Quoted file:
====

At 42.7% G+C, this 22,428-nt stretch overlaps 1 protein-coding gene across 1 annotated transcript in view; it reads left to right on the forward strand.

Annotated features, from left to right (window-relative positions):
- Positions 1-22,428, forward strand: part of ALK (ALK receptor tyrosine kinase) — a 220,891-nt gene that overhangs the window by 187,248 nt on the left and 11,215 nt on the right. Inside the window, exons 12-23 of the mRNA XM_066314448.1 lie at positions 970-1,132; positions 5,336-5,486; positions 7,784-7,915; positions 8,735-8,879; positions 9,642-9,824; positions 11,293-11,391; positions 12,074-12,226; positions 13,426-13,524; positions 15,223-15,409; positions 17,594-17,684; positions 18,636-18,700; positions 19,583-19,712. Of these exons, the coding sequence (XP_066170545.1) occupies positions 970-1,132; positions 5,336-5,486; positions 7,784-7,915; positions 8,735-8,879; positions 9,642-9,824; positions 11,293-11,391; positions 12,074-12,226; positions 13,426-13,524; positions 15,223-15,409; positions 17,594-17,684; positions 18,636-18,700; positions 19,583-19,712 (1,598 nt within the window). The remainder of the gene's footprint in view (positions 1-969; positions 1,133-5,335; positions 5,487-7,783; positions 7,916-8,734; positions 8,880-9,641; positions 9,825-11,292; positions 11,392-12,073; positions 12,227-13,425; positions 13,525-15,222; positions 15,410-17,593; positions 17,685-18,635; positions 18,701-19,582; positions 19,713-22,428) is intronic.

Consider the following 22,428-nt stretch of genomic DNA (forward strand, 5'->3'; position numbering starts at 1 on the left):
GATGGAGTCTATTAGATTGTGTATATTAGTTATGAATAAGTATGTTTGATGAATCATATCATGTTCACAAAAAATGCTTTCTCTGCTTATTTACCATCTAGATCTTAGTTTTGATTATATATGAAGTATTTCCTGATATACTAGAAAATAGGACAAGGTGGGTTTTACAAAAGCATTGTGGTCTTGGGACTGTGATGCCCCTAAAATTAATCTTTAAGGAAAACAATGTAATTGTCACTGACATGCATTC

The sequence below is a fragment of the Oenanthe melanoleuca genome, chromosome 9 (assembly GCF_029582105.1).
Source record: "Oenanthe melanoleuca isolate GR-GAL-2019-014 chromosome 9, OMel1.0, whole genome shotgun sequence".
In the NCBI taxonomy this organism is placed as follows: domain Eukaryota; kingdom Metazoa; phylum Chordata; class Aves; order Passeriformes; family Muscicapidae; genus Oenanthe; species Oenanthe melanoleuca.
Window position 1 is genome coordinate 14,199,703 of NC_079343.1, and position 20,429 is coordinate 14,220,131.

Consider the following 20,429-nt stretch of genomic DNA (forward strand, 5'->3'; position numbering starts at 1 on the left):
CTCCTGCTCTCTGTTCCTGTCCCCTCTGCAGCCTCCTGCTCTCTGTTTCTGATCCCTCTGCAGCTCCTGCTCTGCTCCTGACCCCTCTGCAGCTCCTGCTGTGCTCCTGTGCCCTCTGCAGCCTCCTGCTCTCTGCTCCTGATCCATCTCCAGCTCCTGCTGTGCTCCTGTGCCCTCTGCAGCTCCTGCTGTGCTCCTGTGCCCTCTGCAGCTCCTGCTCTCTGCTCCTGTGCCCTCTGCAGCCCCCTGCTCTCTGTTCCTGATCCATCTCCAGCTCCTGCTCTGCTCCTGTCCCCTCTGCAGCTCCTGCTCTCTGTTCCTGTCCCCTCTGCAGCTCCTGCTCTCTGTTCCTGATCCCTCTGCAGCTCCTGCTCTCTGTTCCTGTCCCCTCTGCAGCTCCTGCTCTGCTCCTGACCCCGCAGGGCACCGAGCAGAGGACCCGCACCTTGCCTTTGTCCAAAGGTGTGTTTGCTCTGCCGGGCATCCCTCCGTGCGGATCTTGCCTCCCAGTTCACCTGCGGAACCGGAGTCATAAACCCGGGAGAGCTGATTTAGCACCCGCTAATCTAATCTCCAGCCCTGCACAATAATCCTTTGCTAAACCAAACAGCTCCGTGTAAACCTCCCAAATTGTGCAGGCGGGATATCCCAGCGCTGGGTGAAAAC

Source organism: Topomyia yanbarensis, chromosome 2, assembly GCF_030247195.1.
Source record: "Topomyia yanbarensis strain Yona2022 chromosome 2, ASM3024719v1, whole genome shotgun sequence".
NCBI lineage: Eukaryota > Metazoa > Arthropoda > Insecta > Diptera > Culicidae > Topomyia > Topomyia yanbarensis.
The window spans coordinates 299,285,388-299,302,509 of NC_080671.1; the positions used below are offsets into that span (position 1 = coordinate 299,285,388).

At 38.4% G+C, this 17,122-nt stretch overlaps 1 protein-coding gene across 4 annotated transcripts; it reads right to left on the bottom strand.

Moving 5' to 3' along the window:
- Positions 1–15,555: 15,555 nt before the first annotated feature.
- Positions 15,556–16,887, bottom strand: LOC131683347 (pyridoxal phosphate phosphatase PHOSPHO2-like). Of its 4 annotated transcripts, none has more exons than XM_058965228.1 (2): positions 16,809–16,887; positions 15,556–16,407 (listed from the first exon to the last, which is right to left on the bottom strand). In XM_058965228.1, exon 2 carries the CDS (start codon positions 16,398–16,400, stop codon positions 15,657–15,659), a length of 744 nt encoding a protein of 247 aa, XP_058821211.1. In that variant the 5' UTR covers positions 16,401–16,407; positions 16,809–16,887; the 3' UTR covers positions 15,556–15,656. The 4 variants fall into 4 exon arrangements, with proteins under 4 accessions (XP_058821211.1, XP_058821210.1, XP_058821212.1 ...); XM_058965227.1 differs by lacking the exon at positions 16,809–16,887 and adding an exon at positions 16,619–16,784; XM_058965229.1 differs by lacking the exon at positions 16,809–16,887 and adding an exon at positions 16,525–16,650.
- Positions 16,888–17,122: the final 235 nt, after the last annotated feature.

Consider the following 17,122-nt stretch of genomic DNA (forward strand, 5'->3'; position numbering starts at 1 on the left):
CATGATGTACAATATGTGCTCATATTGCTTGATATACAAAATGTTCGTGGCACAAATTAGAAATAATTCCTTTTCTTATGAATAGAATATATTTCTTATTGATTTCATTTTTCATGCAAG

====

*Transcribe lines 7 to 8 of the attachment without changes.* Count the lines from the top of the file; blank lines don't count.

Source record: "Oenanthe melanoleuca isolate GR-GAL-2019-014 chromosome 9, OMel1.0, whole genome shotgun sequence".
In the NCBI taxonomy this organism is placed as follows: domain Eukaryota; kingdom Metazoa; phylum Chordata; class Aves; order Passeriformes; family Muscicapidae; genus Oenanthe; species Oenanthe melanoleuca.